“If Valdis Zatlers says now that the rule of oligarchs is over - and accepts Harmony Center into the government - he will accept in the government a political force that has been supporting oligarchs all these years, and voted him down as the president,” says Lagzdins. He emphasizes that for many years, Janis Urbanovics-led Harmony Center has been helping Aivars Lembergs, Andris Skele, Ainars Slesers and their respective parties to implement many of the oligarchs’ plans and schemes in all kinds of ways.
“I, as the head of a parliamentary group, was there and I know how things were happening at that time. If someone needed votes to amend laws on the gambling business, security institutions, if Prosecutor General Janis Maizitis had to be ousted, they went to talk with Urbanovics. He did not have all the votes of Harmony Center’s Saeima group, but part of the MPs he did trust and could tell them, you will vote differently from what we have decided in our group, and differently from what we have told reporters. That is how Maizitis was ousted, how the Corruption Prevention Bureau was hunted and how Zatlers was voted down,” said Lagzdins.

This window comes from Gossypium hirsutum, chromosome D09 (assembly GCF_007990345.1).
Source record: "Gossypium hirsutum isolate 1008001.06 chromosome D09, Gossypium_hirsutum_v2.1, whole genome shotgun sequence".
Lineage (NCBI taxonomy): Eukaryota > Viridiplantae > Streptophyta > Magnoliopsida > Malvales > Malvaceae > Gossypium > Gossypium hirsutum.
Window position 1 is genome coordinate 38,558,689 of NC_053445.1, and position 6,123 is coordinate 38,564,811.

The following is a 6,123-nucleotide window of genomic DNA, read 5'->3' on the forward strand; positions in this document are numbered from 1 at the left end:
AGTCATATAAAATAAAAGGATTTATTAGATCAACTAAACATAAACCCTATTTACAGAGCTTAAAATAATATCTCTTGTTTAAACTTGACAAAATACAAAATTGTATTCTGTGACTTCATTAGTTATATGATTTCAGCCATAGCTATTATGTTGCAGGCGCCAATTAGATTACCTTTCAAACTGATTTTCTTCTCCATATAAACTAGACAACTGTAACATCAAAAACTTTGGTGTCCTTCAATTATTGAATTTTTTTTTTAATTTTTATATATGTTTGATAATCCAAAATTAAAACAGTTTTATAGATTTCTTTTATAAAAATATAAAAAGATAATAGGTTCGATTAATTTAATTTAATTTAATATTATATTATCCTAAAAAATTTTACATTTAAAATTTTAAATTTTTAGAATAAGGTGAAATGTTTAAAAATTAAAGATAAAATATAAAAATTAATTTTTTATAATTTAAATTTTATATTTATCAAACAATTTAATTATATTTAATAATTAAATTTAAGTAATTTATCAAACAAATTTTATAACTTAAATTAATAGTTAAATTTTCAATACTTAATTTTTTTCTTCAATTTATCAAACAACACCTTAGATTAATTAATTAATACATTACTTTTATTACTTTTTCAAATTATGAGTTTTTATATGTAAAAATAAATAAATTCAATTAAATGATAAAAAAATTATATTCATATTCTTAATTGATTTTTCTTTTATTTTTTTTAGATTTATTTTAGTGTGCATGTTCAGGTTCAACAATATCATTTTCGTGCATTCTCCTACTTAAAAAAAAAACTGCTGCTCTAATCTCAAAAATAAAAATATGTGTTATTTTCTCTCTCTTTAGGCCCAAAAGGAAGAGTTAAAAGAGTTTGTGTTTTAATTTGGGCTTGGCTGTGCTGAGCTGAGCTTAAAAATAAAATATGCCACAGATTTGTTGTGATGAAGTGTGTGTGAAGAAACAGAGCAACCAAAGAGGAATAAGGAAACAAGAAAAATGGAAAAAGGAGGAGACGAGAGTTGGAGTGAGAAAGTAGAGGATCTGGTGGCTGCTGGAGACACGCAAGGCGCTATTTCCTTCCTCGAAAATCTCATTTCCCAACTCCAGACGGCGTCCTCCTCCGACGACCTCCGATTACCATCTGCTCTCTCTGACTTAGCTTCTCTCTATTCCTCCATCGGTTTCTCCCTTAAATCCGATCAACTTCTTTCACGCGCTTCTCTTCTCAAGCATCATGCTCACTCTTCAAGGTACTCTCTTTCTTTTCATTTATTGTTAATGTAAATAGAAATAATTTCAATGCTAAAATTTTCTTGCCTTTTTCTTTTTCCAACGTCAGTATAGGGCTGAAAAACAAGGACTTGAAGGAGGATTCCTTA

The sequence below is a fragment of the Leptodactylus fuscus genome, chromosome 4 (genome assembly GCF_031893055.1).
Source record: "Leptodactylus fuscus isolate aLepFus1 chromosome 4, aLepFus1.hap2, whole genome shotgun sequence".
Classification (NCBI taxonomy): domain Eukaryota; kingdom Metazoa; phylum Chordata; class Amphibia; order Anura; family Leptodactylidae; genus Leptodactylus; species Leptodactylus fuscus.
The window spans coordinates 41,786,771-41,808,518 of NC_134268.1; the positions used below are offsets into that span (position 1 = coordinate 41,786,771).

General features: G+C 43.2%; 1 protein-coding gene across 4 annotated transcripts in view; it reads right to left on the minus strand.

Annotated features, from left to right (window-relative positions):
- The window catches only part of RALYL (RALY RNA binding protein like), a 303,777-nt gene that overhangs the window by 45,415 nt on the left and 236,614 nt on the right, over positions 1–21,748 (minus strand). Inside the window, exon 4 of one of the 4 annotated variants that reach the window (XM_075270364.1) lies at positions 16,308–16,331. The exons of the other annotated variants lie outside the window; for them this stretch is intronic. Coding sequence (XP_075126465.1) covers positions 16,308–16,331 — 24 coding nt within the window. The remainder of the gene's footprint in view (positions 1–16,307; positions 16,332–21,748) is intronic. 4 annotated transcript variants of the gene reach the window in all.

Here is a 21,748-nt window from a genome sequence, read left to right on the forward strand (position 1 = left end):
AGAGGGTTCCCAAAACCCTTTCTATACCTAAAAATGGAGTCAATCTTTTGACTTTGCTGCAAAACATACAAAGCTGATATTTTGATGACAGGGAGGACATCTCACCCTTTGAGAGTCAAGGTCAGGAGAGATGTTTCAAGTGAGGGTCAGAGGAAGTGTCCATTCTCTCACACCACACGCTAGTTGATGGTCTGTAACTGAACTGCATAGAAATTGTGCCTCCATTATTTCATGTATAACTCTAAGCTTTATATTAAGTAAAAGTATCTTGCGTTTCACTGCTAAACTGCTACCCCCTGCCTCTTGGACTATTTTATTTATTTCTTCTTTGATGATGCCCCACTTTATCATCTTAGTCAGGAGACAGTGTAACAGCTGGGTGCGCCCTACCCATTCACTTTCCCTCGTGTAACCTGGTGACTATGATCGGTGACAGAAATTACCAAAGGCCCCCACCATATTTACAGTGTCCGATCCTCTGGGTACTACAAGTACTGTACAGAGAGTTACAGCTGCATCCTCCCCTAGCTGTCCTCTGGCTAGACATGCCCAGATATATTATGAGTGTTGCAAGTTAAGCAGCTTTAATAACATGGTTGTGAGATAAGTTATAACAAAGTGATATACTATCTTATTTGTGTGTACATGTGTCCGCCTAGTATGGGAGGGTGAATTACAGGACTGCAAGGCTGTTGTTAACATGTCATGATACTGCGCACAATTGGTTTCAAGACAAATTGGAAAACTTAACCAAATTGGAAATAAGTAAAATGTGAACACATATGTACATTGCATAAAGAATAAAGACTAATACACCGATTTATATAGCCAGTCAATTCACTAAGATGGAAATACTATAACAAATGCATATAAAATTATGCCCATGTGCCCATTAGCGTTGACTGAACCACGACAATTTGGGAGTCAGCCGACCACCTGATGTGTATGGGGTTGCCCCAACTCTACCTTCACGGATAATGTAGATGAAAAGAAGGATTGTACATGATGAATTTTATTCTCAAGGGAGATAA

Lagzdins believes that Harmony Center’s cooperation with oligarchs, which has continued for many years, cannot just come to a halt like that. “Of course, Skele, Slesers and Lembergs will have fewer opportunities to influence political processes via Harmony Center, but they are not the only oligarchs to pursue their goals through this party.” If Harmony Center becomes a government party, some of the projects, bills or votes by Harmony Center will be in the interest of the former and possibly the future oligarchs.
The politician emphasized, though, that Harmony Center’s platform is completely different from those of the three center-right-wing parties that are likely to form a new government. He also believes that the fact that some of the leaders of SC have recognized the fact of the occupation of Latvia by the Soviet Union in 1940 does not mean that SC has become “more loyal” to the state of Latvia.
This should not be the sole criterion, believes Lagzdins.
Unity and SC on Sept. 19 agreed, in discussions, on a common approach to a number of questions regarding economic matters and the rule of law, but this does not mean yet that Unity will drop talks on formation of a new coalition with VL-TB/LNNK, said Prime Minister Valdis Dombrovskis.
He said that Unity and SC had “no disagreement” on such matters as continuation of the economic stabilization program, completion of the international loan program for Latvia, and that the budget deficit must be reduced to at least 2.5-3 percent of gross domestic product, and that Latvia must continue the move toward adopting the euro in 2014.